According to his son John, they were aware that their father had been keeping a faithful record of his life and had been encouraged to publish a book by his many Malaysian friends.

“However, I think he lost heart and eventually considered them largely for his grandchildren. The memoirs came in many parts, frequently with events duplicated but with different wordings. Some parts were on his computer hard drive, some written with a typewriter, some by hand. I undertook to piece this together, and it was a lot of work, a big task of editing, merging and blending different sections and versions,” John, 57, said in an e-mail interview.

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John Hughes provided this photo of himself outside the Principal’s Quarters of Penang Free School where he lived with his family when his father was HM from 1957 to 1963.

“It was a hobby for me for about one year. After that there was a lot of fine-tuning and proof-reading by family members, a friend who is a professional proof-reader, and Areca Books. Datuk Lim Chong Keat, Khoo Teng Chye, Datuk Nik Husein, Dennis Lee and Jeyeraj Rajarao also reviewed some sections they were familiar with to varying degrees. To illustrate the book, I largely chose scanned versions of photos from his albums to fit the topics.”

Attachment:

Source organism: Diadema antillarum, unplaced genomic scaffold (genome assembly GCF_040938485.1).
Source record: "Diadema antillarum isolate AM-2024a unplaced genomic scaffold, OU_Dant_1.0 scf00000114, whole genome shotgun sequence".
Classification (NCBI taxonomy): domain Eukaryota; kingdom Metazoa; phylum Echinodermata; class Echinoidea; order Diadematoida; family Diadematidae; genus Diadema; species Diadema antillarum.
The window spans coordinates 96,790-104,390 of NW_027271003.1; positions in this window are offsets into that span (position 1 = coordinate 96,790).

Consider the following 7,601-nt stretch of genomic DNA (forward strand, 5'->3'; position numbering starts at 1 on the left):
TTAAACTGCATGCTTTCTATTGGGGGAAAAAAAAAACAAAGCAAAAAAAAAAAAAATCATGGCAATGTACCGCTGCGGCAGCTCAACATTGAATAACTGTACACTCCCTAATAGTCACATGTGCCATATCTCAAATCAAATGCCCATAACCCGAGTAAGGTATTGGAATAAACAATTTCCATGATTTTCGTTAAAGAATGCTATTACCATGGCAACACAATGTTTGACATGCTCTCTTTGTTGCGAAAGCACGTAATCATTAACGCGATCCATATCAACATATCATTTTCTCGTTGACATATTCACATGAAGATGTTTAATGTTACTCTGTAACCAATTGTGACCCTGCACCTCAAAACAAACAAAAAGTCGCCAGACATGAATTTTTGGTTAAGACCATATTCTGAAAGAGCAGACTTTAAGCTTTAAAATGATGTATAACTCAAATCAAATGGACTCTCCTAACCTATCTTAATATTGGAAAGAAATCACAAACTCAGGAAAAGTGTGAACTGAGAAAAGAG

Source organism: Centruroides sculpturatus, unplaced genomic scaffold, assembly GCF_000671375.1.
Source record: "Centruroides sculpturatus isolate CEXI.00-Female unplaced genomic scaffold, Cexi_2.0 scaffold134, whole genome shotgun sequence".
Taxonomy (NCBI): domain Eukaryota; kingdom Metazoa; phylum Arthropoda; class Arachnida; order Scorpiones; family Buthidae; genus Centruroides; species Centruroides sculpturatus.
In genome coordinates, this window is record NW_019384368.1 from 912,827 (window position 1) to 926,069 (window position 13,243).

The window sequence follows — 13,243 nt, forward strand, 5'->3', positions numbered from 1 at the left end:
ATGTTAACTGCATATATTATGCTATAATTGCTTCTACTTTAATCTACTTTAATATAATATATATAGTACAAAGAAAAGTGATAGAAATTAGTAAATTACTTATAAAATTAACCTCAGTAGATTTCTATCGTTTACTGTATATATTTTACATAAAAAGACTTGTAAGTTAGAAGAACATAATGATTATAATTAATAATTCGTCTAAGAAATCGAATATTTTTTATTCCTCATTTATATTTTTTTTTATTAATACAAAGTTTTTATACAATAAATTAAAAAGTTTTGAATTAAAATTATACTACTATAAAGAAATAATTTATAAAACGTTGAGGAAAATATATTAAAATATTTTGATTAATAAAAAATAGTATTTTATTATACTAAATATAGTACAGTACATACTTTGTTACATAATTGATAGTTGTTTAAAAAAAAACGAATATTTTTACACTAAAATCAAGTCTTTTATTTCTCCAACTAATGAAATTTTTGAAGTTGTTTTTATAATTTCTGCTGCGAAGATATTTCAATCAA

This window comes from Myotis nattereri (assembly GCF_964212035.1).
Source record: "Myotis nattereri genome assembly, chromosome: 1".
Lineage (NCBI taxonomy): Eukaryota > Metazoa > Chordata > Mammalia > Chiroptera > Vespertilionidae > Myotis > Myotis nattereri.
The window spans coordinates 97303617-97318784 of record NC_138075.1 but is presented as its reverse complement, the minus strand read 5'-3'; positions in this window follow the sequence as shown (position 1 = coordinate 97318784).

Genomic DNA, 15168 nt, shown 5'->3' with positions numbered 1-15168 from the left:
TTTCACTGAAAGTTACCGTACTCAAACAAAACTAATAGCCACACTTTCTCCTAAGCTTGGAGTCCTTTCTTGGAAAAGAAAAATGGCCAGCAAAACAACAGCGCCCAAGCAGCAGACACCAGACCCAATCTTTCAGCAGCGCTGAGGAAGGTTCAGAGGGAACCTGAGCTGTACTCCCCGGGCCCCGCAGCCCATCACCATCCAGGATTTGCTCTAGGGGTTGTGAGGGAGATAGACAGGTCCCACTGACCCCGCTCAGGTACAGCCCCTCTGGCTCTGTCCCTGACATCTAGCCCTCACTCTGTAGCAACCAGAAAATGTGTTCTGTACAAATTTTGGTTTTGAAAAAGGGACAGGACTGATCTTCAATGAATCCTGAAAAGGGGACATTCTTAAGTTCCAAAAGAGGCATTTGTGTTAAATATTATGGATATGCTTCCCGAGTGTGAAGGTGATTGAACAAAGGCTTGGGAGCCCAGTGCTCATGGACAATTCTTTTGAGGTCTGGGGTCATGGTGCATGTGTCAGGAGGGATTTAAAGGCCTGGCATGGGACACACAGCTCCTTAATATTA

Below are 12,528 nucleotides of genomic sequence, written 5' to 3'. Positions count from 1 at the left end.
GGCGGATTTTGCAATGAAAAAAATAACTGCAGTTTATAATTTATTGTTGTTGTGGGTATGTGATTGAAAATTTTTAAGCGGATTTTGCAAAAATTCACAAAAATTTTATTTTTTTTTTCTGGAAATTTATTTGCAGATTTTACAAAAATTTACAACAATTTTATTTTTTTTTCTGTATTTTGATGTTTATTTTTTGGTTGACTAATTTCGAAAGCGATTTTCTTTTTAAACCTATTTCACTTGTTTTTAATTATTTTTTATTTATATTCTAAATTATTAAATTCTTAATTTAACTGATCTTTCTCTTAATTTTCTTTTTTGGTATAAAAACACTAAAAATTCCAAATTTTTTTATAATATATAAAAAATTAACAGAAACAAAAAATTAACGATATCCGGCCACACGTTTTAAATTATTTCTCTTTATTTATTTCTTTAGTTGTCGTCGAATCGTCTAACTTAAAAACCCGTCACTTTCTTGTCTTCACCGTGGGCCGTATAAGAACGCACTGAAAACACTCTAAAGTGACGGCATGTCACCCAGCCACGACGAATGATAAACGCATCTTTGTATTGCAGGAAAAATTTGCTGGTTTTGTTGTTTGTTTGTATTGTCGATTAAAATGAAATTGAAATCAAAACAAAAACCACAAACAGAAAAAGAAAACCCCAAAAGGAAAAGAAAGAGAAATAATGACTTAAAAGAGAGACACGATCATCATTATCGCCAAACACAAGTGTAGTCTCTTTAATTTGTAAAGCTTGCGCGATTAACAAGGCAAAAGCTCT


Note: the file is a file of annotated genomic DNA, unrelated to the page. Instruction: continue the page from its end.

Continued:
As an Old Free (as former PFS students are called) from a different generation, I had heard about the legendary Hughes who was persuaded to stay on as headmaster after Merdeka in 1957. During that period of transition for a fledgling nation a number of British nationals continued to hold key positions in the civil service.

Although he knew that his tenure would not be for very long, Hughes poured his heart and soul into running the oldest school in the country. And he was quite an unorthodox headmaster, too.

His memoirs revealed how he interacted with the students, not only in school, but outside as well. The pictures of him with students exploring the country or engaged in fun activities give us a tantalising view of how the early citizens of our country were educated.

It is no surprise, therefore, that many of those who were in the schools during his time as headmaster are the ones most excited about the publication of his memoirs.